From education to employment

Shining Examples of Entrepreneurship

David Grailey is chief executive of NCFE, the national awarding organisation

If there is one thing this year’s Global Entrepreneurship Week has taught us, it is that there are thousands of budding business moguls out there just waiting for their business ideas to take off, and we must fully support our young enterprise students to put the wheels in motion for a successful future.

You would think the Dragon’s Den craze of the past few years would have rubbed off on the nation’s would-be start-ups by inspiring more of them to develop their own business opportunities. The show has spawned a plethora of catchphrases, but still very few actual entrepreneurs seem to have come forward with strong business ideas.

The figures are quite disheartening when you think about the number of creative and talented people who have made it to colleges and universities across the UK – it is claimed that currently only one in 20 people act on a business idea.

Last week gave people the perfect opportunity to get started or to grab some advice on taking the next step. Global Entrepreneurship Week was a hugely successful worldwide movement of entrepreneurial activity organised by Enterprise UK.

Each year, hundreds of thousands of people attend  events across the UK, so there is clearly the demand and the interest, if not the know-how of what to do with an idea to see it come to fruition.

Of course, we are living in risky times and there’s little financial support for small companies. However, against a backdrop of widespread job losses and a massive public sector spending cut, the need for entrepreneurship is arguably greater than it ever was.

NCFE supports Global Entrepreneurship Week every year – it’s for those people who really want to take control of their lives, career and finances during the recession by starting up their own business. Whether they have spotted a gap in the market, have improved an existing product or service, or have developed a completely new invention, now is the time for people to take action and put the wheels in motion for a fruitful enterprise.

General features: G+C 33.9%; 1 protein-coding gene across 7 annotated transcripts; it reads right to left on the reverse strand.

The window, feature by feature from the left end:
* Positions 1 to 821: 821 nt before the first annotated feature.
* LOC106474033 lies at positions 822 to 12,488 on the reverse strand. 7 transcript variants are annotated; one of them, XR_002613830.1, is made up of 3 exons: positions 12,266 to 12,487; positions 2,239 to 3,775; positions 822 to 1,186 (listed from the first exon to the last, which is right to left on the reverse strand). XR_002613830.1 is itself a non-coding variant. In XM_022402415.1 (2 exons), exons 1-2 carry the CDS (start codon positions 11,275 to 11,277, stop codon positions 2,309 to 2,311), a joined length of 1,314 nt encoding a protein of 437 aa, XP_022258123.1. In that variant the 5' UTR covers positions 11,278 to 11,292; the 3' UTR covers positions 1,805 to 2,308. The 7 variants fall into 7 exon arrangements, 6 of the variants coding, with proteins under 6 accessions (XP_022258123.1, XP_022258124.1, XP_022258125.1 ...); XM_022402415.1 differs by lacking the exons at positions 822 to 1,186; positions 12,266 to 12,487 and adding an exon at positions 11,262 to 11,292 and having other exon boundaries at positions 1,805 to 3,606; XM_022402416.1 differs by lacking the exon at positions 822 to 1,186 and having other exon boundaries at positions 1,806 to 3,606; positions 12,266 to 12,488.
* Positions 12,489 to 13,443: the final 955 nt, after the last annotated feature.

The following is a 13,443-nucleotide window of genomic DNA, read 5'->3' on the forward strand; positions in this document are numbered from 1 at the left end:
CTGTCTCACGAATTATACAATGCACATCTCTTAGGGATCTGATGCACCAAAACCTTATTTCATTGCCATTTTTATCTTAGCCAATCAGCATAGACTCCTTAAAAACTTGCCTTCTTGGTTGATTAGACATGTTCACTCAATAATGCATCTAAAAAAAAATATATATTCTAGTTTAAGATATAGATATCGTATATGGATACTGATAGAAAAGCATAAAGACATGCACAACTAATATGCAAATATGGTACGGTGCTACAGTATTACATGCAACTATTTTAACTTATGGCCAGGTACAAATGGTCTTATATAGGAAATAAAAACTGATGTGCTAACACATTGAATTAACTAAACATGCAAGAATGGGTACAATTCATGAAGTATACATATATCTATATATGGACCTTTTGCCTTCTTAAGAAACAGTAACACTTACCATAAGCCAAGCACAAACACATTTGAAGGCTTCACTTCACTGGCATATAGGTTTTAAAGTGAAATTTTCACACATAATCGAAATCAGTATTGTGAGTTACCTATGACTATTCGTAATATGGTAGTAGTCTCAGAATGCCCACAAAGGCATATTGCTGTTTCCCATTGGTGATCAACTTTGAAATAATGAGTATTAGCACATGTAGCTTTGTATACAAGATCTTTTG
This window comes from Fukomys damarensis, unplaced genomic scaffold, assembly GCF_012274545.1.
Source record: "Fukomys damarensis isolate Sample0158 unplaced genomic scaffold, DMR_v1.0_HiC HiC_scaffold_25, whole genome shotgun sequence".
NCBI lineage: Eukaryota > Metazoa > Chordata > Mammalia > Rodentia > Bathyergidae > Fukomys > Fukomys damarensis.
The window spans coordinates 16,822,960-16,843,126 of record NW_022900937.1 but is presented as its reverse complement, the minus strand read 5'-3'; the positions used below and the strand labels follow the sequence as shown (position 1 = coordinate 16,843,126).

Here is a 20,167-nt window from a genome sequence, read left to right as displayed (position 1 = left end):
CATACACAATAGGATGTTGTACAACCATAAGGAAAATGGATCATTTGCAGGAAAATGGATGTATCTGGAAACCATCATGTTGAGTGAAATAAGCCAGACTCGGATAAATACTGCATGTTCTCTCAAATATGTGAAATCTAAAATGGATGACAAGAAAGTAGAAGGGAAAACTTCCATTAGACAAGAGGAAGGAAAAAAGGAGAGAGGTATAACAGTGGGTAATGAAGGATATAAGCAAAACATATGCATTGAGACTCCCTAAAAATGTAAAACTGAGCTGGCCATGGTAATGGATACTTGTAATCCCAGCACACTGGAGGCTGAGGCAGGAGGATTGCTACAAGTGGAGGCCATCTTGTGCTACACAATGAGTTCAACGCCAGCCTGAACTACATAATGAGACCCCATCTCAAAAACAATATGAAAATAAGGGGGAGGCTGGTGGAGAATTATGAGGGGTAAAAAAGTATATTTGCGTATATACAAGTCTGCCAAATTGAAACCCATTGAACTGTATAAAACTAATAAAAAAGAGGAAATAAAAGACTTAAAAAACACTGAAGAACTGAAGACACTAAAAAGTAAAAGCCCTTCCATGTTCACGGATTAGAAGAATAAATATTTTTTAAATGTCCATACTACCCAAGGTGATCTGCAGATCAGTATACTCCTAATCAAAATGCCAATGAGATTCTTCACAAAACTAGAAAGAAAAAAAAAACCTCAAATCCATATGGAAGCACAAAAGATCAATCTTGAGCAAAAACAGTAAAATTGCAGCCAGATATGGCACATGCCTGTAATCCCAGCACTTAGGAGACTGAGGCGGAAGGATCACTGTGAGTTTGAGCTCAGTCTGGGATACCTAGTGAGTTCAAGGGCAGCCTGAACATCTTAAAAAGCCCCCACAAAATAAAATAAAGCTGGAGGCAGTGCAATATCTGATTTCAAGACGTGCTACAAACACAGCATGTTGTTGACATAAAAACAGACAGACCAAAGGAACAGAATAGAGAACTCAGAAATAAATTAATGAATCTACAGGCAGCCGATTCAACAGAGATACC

NCFE’s suite of Enterprise qualifications includes the Level 1 Award in Demonstrating Enterprise Skills, Level 1 Award in Exploring Enterprise Skills, Level 2 Award in Developing Enterprise Skills and the Level 2 Certificate in Developing Enterprise Skills.

We spent the week providing a showcase of shining examples of entrepreneurship, specifically within the FE sector. Amongst our centres and learners, there have been some stirring, inspirational and simply brilliant examples of how a touch of innovation can go a long way and achieve some excellent results.

Learners at the Canterbury Academy showcased their work in studying for an NCFE Level 2 Creative Craft qualification using cookery, in conjunction with the NCFE Level 2 Enterprise Qualifications to develop a sustainable cupcake business. Learners acquired skills in product development and retail planning, as well as learning how to actually market and sell the product to a relevant target customer. They also developed essential skills in team-working, which helps learners to deliver a first class customer service.

Another of our shining examples of entrepreneurial activity came from the Beverley School of Autism, who worked with Middlesbrough Football Club’s Enterprise Academy to enable six of its severely autistic students to gain a Level 1 Certificate in Exploring Enterprise Skills. These exceptional students highlight how anyone that has a strong enough idea and the know-how and enthusiasm can make it a success, and I hope that these examples of budding entrepreneurialism act as a catalyst for more young people to get involved in business.

Vocational learning and our Enterprise qualifications provide an inspiring basis for learners to do something they feel passionate about and enable them to develop the required knowledge, skills and drive to succeed in their chosen field of expertise.

Britain was founded on innovation and problem solving – rediscovering our tradition of entrepreneurial spirit could be one way of helping drag the UK out of recession.

David Grailey is the chief executive of NCFE, the qualification awarding body

Read other FE News articles by David Grailey:

Delivering what is right for learners in the face of major sector changes

Learning – it’s a personal thing

A transparent way forward for education

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